The Boeing Co. said yesterday that casts of a faulty bulkhead splice found in the wreckage of a Japan Air Lines 747 will be shipped to Boeing headquarters in Seattle to determine if incorrect repairs contributed to aviation's worst single-plane disaster.
Jim Boynton, a Boeing spokesman, said a team of engineers will examine the parts from the jumbo jet, which slammed into a mountain in central Japan with 524 people aboard Aug. 12. Only four survived.
The company acknowledged the faulty repairs Friday in a letter to airlines that fly its 747 jets and said an investigation of the crash indicates "a decompression occurred during the flight due to a rupture" of the bulkhead.
Japanese officials expressed astonishment and anger over the Boeing report. Satoru Totoki, JAL managing director and vice president, said that "Boeing is known the world over and is among the best of the best. I am astonished to hear that Boeing might have made faulty repairs."
JAL's chief Boeing 747 technician, Hiroaki Kohno, was quoted by airline spokesman Satohiko Hotta as saying, "It would be unbelievable if Boeing conducted a defective repair."
The chairman of the Transport Ministry's accident investigation commission, Keizo Hatta, was quoted by Kyodo News Service as saying, "Can they really have said that? Without any notification to us probing into the crash, this one-sided announcement of the cause of the accident amounts to breaking the basic principle of an accident investigation."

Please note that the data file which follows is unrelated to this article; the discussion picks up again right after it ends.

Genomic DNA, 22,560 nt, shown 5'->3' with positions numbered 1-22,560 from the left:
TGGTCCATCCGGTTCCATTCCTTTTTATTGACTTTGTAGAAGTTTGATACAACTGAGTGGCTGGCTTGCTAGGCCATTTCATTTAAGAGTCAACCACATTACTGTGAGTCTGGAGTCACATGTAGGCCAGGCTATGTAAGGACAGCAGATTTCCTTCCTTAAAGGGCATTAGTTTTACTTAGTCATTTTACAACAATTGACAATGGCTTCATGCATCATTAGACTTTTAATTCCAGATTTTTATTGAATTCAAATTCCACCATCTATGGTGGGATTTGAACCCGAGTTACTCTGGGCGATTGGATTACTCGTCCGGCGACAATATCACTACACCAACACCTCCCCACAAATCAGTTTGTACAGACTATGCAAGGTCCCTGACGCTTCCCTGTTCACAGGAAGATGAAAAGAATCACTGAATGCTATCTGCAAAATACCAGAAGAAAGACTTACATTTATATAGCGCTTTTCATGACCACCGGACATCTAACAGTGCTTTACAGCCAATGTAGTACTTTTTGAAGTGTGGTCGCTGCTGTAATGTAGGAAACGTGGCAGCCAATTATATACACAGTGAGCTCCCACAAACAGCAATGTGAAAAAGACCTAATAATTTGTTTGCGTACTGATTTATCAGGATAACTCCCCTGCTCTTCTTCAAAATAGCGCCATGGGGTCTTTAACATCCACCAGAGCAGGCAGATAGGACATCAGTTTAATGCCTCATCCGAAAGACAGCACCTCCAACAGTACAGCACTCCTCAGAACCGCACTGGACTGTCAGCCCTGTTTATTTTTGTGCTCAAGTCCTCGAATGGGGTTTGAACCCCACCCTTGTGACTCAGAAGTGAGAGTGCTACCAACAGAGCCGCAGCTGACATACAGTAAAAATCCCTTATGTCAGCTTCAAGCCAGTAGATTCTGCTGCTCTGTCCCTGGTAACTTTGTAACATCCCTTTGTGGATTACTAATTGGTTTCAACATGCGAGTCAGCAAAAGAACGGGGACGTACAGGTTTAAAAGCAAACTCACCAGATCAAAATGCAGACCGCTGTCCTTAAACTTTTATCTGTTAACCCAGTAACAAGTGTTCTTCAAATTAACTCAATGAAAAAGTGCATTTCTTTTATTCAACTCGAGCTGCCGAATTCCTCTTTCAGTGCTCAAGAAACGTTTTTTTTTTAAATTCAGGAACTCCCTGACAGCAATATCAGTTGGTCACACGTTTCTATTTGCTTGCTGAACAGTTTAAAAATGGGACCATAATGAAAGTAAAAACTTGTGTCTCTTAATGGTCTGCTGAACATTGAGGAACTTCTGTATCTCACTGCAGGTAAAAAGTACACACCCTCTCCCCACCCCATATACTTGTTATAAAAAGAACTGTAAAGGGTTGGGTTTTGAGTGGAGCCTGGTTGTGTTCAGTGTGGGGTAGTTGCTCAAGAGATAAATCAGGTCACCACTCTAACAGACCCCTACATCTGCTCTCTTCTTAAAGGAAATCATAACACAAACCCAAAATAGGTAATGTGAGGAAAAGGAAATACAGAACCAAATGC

Boynton said from Boeing headquarters that the Boeing team would "look fully at this repair to get to the heart of what caused the accident. Although, you've got to remember the splice may not have had any effect on the crash."
The pressure bulkhead of a 747 separates the pressurized cabin from the depressurized tail section.
Boeing experts made the repair on the JAL jet after inspecting the bulkhead at the request of airline officials following a rough landing in 1978. The accident caused the jet's tail section to drag on the runway for 1,200 feet.
Boeing conceded that about 17 percent of the bulkhead surface was incorrectly assembled during the repair but disputed a published report Friday that the problem involved a single line of rivets instead of the double line mandated by the plane's manual.
"Contrary to published reports, this misassembly does not involve a missing row of rivets," the company said. "A splice plate added during the repair was incorrectly installed in this small section of the bulkhead splice such that one of three rows of rivets did not pass through the splice plate."
In another aviation-related safety announcement, British Airways said yesterday it has withdrawn from service 22 Pratt & Whitney engines similar to the one that exploded and led to a fire on a Boeing 737 at Manchester Airport last month, killing 55 people.
The state-owned airline said the 22 JT8D-15 engines are being fitted with new combustion chambers to replace those found to be suspect in X-ray checks ordered after the Aug. 22 crash of the British Airtours jet.
British Airways, which along with its British Airtours subsidiary owns 44 Boeing 737s, said all other JT8D-15 engines now have been cleared for service after stringent tests.